- How do we make sure that we do not have a secondary hierarchy (tokenism) within the Black content creator group? It doesn’t change anything if we have a lot of people. Holding brands accountable.
- Open conversation
- Next town hall could be moving forward: how do we navigate and successfully dismantle the various systems of oppression. How to be a better ally. Small things that can be done to help the situation. Actionable steps and resources.
- Black Lives Matter — reframing the movement beyond the current wave
- Let’s celebrate…let’s make room to enjoy each other’s awesomeness. Let’s talk about the work but also having a counter to the conversation.
Share your thoughts at our next Moving Forward event. Register here.
Breakout Sessions for Non-Black Creators
Question: What is our vision? What kind of travel industry do we want to see? What outcome are we aiming for here?
- We want to see the travel industry the way we see travel in real life. Not a sea of white faces with the occasional token Black traveler. We get it — white blonde women travel. But 63 billion dollars says that Black people travel and spend a LOT of money on it so why aren’t we seeing them in the representation of the industry?
- We want to see more locals representing their destinations, not just white travelers representing those destinations.
- Representation and diversity. Adds to our experience in life. Diverse and inclusive industry. Not having any of our -isms interfere with our ability to travel. To be able to go places and enjoy them and not have to be uncomfortable.
- An industry where we all celebrate each other.
- Where we all advocate for each other.
- Seeking proof that places are safe for everyone.
- Holding brands accountable when they say they’re open/accepting…how? Where are the receipts? Not just slapping a photo on their homepage?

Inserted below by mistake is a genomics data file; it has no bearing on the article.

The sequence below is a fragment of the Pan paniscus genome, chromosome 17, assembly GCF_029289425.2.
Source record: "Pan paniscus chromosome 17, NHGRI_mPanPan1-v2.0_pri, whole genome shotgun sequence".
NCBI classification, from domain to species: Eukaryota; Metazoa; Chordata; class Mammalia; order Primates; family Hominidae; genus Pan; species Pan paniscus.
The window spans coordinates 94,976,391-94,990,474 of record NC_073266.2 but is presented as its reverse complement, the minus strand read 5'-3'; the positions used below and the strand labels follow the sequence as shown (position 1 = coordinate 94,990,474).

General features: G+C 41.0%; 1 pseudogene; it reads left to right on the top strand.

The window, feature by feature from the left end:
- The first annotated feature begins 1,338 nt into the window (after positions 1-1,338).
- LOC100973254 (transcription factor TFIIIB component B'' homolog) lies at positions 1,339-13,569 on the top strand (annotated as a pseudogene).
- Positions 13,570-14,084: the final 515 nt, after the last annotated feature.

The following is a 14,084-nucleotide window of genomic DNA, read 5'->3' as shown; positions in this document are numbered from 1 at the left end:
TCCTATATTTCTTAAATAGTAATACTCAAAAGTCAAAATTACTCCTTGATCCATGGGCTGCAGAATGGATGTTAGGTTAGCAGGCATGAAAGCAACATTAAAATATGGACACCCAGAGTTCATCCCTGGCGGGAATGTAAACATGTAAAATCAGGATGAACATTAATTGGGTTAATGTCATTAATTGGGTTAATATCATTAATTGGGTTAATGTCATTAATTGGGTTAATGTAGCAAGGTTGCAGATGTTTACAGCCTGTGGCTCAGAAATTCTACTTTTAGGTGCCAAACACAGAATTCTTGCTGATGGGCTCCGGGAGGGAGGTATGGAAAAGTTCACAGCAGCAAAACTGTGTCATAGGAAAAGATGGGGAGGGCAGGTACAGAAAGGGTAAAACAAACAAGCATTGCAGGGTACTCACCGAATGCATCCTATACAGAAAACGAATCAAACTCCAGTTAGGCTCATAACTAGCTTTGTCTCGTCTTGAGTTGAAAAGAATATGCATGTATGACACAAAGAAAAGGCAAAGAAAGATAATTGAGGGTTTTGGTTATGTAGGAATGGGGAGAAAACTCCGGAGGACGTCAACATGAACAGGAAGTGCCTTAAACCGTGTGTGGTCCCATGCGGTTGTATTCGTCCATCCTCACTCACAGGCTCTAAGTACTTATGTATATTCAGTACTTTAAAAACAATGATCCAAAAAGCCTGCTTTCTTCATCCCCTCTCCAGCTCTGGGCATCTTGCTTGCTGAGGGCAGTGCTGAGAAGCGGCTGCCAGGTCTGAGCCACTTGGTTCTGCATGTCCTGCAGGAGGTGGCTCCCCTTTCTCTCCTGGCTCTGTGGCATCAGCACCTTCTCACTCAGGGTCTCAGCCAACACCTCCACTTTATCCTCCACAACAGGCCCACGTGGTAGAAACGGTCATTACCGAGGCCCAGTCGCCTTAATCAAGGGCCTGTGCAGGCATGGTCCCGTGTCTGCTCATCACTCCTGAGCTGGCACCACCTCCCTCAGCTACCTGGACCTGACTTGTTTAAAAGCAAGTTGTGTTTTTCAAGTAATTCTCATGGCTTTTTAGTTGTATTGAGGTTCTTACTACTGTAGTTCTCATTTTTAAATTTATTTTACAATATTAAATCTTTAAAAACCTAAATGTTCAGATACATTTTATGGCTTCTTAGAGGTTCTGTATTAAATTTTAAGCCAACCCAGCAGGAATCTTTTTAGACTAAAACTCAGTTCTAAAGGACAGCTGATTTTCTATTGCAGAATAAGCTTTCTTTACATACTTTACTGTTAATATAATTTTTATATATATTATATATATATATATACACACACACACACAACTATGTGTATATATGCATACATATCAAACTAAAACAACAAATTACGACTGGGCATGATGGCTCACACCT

Travel and Culture Content Creators:
Question Diversity on press trips, brand campaigns & employment by travel brands and companies. What does that look like? What does that mean?
- Again, let’s move past the sea of white faces and see representation on these trips AND on the teams of the companies that are putting on these trips and campaigns to reflect the actual travel space. This means not just the one token Black person to say your trip is diverse.
- Non-Black creators should have a travel code of conduct or a business code of conduct for themselves. Ex. before I work with this brand I need to ask these questions:
- Is there accurate representation and a diverse group of travelers included on this press trip/brand campaign?
- Is everyone being paid fairly (same following metrics = same pay)?
- Refer Black creators you know.
- Be clear to the destination that you are going to accurately depict the destination so if there have been racial injustices, those will be mentioned.
- Packing lists, gear posts, anything to do with affiliate marketing — we need to do an audit and make sure we are only promoting brands and travel companies that are in support of the movement and have made statements and are taking action in being better and moving the travel industry forward.
- Not just having the same influencers over and over.
- Transparency! Who are you inviting? And then we use our power.
- Us educating them.
- Shared some templates for things we can say to brands.
Goals and Challenges
Question: What types of goals should we be setting for ourselves, and what kinds of challenges do we face in achieving these goals?
- Putting pressure on brands and travel companies — asking them direct questions about their plans for diversity within their company. Be willing to leave money on the table.